“The Business Case for Diabetes Education”. American Association of Diabetes Educators. Donald Fetterolf, MD, MBA, FACP Executive Vice President, Health Intelligence Matria Healthcare, Inc. Outline. Overview Introduction Basic business principles Presenting your ideas
Donald Fetterolf, MD, MBA, FACP
Executive Vice President, Health Intelligence
Matria Healthcare, Inc.
The CEO/CMO of your company has made friends with the Vice President of marketing of a national company that claims that it can provide diabetes education effectively using a cool web based tool his company has designed. The two have gone golfing, have had dinner together, and have had several “high-level” discussions about having the vendor replace your program staff with the vendor's web site. Two of your organization’s senior vice presidents, in totally unrelated areas and who have no knowledge of clinical issues, think the proposal might be a viable option. The vendor claims that he can give your company an “8 to1 return on investment,” and will ”guarantee” it.
You are now approached by the CEO/CMO, who admits that he might dissolve your area, but offers to give you 20 minutes to talk him out of it. He is interested in the value/return that you get now.
What do you tell him? Your answer should address both an analytic approach and recognition of the various political factors that may influence your choices.
Paraphrased and restated from Fetterolf, AJMQ Jan/Feb 2003.
What they Say
What they Do
“Maximize profit, minimize loss.”
Typical Forms of Financial Information
Source: Academy for Healthcare Management. Health Plan Finance and Risk Management. 1999.
Form of a Regular Income Statement
Revenues $ 100
Variable Expenses $ 60
Fixed Expenses $ 20
Profit (Loss) $ 20
Important: Are you a profit center or a cost center? How are costs assigned to you?
Patient Revenues $ 1,575,000
Consulting Income 85,000
Investment Income 2,000
Total Revenues $ 1,662,000
Salary of Partners 853,347
Staff Wages 235,645
Laboratory Fees 32,583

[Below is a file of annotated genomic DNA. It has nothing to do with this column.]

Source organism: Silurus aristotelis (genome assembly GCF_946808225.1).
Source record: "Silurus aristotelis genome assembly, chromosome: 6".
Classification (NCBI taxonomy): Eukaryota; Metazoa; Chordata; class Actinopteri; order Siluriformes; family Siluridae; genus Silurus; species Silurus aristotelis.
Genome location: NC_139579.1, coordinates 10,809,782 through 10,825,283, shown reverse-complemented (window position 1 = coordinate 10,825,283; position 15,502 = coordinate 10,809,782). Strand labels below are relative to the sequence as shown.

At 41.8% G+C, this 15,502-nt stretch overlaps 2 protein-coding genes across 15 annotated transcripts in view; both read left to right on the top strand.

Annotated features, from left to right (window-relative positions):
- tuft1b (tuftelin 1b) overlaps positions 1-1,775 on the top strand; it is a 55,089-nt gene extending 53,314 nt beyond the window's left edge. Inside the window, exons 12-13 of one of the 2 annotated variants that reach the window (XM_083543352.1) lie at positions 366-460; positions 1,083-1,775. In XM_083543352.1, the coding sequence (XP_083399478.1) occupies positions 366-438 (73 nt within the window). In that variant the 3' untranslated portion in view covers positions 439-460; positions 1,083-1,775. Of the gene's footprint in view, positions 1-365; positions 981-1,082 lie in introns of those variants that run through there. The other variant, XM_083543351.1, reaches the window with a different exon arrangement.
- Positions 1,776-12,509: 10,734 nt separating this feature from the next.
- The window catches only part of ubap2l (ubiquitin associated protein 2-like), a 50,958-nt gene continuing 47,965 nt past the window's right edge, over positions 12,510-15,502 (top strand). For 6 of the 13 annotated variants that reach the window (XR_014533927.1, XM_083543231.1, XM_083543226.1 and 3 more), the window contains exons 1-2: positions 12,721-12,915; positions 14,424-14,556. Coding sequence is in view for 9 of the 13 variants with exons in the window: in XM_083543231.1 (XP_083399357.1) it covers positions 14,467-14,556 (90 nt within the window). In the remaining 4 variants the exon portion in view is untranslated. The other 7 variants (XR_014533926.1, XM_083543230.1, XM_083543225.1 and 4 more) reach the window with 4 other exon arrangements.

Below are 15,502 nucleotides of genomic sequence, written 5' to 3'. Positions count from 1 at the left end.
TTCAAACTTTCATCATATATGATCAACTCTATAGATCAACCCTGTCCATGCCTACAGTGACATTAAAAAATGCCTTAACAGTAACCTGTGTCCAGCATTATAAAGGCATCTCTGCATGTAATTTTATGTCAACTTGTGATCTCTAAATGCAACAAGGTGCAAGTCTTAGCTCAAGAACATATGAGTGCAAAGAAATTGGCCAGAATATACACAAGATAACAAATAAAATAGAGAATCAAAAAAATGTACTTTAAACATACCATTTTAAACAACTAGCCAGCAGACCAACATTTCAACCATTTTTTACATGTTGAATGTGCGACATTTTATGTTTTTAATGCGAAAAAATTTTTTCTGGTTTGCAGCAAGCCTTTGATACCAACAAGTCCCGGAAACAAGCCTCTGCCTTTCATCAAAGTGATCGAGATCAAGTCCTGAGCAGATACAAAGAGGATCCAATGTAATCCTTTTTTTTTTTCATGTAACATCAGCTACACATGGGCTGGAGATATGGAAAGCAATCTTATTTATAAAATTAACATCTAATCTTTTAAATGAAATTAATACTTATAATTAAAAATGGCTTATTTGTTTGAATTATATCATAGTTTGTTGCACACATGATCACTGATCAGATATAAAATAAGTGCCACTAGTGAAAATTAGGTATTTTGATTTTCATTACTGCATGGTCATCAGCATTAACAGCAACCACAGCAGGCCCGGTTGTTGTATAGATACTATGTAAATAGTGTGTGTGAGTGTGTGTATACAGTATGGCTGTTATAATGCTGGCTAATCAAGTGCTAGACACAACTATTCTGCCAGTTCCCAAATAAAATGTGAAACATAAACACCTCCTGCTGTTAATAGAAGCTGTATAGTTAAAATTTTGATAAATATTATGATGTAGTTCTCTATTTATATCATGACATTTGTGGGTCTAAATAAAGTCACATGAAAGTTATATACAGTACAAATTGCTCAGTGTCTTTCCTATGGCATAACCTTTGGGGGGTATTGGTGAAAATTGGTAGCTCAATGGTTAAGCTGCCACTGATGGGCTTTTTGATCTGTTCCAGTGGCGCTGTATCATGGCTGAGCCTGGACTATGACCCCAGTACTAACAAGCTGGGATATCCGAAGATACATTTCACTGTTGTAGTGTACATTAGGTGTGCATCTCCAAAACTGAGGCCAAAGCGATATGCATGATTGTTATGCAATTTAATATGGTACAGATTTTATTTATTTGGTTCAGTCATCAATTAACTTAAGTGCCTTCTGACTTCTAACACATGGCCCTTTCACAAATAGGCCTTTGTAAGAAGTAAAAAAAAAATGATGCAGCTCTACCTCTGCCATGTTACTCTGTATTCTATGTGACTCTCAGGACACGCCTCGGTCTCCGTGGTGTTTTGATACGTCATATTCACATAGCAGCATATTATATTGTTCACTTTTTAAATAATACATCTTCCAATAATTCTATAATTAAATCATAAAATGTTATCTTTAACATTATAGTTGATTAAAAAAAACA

Administrative Expenses 75,495
Interest Expense 3,453
Total Expenses $ 1,223,976
Net Income $ 438,024
Revenue means a bigger organization and more visibility for your boss.
Form of a Contribution Income Statement
Members Affected 50,000
Variable Revenues $ 7 $350,000
Variable Expenses/Unit$ -5 $250,000
Contribution Margin $ 2 $100,000
Fixed Expenses $46,000
Profit (Loss) $54,000
*PMPY = Per member per year.
Note also the relationship with a “breakeven analysis” – you need at least 23,000 members. Why?
Example of activity-based cost accounting.
Product A B C Total
Revenue $50 $50 $20 $120
Expense $30 $ 5 $ 5 $ 40
Fixed Expense $15 $30 $ 5 $ 50
Profit (Loss) $ 5 $15 $10 $ 30
Presentation Advice From the Experts a few paragraphs, include:
Fetterolf, D.. "Commentary: Presenting the Value of Medical Quality to Nonclinical Senior Management and Boards of Directors.." American Journal of Medical Quality. (18)1. Jan/Feb 2003. pp. 10-14.
Operational a few paragraphs, include:
Intangible and Social
Productivity and workforce impacts
AnecdotalDeveloping the Value Proposition
Create a multidimensional approach to economic return.
Immediate Outcomes systematic way
Long Term Outcomes
Improved Health Status
DSME Outcomes MeasuresHealth Care Outcomes Continuum
Diabetes - COHORT - Risk Profile -- Edington model systematic way
Taking the number of individuals in each risk group, and multiplying times the PMPM for that group, costs are lower when compared to what might have happened if the group had stayed at the original risk level and incurred costs at that risk level in the new period.
P = Probability of Outcome
$$$ Profitability/Impact of the Initiative
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